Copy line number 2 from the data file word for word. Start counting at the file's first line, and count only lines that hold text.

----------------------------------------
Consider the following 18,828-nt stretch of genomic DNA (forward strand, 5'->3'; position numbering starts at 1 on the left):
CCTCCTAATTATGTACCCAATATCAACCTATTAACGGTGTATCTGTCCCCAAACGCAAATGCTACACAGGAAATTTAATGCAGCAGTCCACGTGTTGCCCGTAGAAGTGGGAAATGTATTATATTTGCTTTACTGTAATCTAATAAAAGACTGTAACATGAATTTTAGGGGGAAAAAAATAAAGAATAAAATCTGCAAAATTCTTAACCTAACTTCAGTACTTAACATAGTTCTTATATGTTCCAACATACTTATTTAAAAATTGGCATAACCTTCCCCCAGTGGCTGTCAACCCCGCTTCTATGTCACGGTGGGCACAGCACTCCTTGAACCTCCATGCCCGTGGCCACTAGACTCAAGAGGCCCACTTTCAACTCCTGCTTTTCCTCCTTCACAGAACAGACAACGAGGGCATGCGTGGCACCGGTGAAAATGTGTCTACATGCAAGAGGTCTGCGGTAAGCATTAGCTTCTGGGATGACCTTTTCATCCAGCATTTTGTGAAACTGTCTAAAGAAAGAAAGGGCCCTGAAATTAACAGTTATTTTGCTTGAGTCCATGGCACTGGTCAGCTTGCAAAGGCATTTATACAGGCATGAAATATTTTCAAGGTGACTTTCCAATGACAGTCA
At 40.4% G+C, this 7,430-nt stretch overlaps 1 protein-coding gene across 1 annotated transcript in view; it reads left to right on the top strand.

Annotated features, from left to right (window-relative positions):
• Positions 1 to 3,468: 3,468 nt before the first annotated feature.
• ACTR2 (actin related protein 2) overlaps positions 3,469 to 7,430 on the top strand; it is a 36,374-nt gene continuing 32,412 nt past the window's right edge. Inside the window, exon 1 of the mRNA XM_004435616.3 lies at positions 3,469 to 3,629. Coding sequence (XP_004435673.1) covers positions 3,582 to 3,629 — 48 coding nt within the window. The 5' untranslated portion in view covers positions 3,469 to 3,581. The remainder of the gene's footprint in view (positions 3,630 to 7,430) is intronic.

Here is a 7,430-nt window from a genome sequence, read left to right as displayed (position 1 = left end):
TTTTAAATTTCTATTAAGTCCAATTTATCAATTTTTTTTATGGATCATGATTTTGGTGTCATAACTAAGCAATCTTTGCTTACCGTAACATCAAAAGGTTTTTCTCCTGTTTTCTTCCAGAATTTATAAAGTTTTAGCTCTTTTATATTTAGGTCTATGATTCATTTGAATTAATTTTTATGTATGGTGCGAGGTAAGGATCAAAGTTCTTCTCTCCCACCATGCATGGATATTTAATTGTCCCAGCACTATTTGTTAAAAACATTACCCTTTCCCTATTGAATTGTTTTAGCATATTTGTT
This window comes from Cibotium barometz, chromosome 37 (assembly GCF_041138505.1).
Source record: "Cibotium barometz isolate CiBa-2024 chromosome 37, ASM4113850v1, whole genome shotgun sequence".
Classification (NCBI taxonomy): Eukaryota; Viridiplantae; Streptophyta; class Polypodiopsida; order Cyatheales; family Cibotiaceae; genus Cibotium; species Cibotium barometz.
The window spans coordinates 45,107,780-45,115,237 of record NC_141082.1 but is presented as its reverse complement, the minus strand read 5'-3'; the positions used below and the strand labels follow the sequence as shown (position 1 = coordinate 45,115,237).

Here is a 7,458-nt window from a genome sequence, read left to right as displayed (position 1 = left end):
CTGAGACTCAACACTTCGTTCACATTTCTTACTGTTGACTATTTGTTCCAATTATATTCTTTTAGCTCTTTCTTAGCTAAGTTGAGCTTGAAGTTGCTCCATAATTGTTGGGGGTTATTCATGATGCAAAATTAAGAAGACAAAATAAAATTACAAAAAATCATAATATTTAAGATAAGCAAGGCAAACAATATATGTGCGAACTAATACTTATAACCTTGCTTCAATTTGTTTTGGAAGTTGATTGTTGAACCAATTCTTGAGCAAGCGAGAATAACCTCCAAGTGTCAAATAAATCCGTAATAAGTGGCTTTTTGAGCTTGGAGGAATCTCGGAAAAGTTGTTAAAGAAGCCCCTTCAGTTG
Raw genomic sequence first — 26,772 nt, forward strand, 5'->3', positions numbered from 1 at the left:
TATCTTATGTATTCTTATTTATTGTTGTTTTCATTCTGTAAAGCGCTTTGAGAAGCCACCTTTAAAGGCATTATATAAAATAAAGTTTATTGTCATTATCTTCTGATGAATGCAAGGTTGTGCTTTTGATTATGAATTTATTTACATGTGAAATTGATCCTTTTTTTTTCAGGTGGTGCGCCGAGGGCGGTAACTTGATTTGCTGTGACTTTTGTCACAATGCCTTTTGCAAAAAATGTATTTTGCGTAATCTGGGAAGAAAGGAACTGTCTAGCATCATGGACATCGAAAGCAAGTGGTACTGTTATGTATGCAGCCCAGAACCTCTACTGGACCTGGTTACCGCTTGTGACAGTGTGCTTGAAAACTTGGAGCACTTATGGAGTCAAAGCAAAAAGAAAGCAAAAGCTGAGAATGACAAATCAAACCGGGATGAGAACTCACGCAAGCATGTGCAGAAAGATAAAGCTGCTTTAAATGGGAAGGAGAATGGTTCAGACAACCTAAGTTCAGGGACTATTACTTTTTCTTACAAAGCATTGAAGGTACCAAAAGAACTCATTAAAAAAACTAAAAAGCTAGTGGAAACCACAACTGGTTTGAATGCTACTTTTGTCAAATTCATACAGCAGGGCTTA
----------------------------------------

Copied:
CCTCCTAATTATGTACCCAATATCAACCTATTAACGGTGTATCTGTCCCCAAACGCAAATGCTACACAGGAAATTTAATGCAGCAGTCCACGTGTTGCCCGTAGAAGTGGGAAATGTATTATATTTGCTTTACTGTAATCTAATAAAAGACTGTAACATGAATTTTAGGGGGAAAAAAATAAAGAATAAAATCTGCAAAATTCTTAACCTAACTTCAGTACTTAACATAGTTCTTATATGTTCCAACATACTTATTTAAAAATTGGCATAACCTTCCCCCAGTGGCTGTCAACCCCGCTTCTATGTCACGGTGGGCACAGCACTCCTTGAACCTCCATGCCCGTGGCCACTAGACTCAAGAGGCCCACTTTCAACTCCTGCTTTTCCTCCTTCACAGAACAGACAACGAGGGCATGCGTGGCACCGGTGAAAATGTGTCTACATGCAAGAGGTCTGCGGTAAGCATTAGCTTCTGGGATGACCTTTTCATCCAGCATTTTGTGAAACTGTCTAAAGAAAGAAAGGGCCCTGAAATTAACAGTTATTTTGCTTGAGTCCATGGCACTGGTCAGCTTGCAAAGGCATTTATACAGGCATGAAATATTTTCAAGGTGACTTTCCAATGACAGTCA